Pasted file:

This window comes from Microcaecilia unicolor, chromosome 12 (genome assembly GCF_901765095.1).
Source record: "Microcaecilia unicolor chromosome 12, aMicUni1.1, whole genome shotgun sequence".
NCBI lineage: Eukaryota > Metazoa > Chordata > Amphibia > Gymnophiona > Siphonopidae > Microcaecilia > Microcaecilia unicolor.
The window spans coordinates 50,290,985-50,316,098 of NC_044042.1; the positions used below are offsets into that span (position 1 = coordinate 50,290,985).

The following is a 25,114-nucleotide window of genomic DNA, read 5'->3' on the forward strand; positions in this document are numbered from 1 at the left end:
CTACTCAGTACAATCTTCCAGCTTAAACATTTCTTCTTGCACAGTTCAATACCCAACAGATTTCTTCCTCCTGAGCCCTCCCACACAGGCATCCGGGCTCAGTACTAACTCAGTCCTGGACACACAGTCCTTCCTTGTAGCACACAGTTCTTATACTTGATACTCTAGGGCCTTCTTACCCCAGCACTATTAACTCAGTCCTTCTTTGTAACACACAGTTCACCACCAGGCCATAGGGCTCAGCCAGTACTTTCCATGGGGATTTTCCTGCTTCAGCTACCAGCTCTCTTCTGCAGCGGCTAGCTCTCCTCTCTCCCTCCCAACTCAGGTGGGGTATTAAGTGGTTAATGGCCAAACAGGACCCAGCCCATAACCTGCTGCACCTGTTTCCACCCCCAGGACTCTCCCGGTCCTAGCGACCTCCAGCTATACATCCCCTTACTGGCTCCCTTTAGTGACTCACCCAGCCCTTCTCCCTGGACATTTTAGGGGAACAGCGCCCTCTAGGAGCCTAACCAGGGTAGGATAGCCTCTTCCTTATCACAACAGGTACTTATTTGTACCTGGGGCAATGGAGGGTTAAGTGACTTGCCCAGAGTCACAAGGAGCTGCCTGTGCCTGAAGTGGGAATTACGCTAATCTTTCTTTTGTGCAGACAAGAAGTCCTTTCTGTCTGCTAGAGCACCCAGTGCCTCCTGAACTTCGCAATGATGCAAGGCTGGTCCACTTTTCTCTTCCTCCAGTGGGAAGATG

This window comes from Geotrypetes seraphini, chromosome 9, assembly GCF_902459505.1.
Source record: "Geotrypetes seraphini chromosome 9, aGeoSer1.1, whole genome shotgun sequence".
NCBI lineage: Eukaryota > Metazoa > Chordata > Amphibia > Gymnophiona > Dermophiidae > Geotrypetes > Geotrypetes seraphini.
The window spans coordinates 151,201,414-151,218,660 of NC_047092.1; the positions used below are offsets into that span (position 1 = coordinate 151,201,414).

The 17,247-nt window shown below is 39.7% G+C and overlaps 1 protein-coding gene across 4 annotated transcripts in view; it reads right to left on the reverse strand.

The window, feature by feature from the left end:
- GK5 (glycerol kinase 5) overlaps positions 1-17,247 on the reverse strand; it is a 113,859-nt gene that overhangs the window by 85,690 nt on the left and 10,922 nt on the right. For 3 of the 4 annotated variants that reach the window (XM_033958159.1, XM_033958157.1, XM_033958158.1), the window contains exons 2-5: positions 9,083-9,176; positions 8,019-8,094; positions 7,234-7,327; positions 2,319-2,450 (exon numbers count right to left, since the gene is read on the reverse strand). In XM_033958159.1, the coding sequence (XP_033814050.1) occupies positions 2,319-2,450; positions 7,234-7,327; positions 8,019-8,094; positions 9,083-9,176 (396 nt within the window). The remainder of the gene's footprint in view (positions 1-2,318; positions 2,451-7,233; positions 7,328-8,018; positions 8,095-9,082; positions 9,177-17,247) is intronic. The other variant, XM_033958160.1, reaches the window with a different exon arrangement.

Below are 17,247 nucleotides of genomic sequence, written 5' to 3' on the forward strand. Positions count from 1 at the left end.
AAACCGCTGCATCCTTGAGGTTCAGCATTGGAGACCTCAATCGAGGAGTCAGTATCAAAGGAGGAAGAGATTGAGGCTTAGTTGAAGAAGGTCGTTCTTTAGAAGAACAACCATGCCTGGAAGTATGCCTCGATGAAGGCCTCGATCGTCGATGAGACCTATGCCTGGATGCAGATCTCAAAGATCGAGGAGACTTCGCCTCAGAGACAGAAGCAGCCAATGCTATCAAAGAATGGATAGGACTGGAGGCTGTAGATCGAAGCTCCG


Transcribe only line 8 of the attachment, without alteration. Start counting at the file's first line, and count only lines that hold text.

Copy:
Source record: "Geotrypetes seraphini chromosome 9, aGeoSer1.1, whole genome shotgun sequence".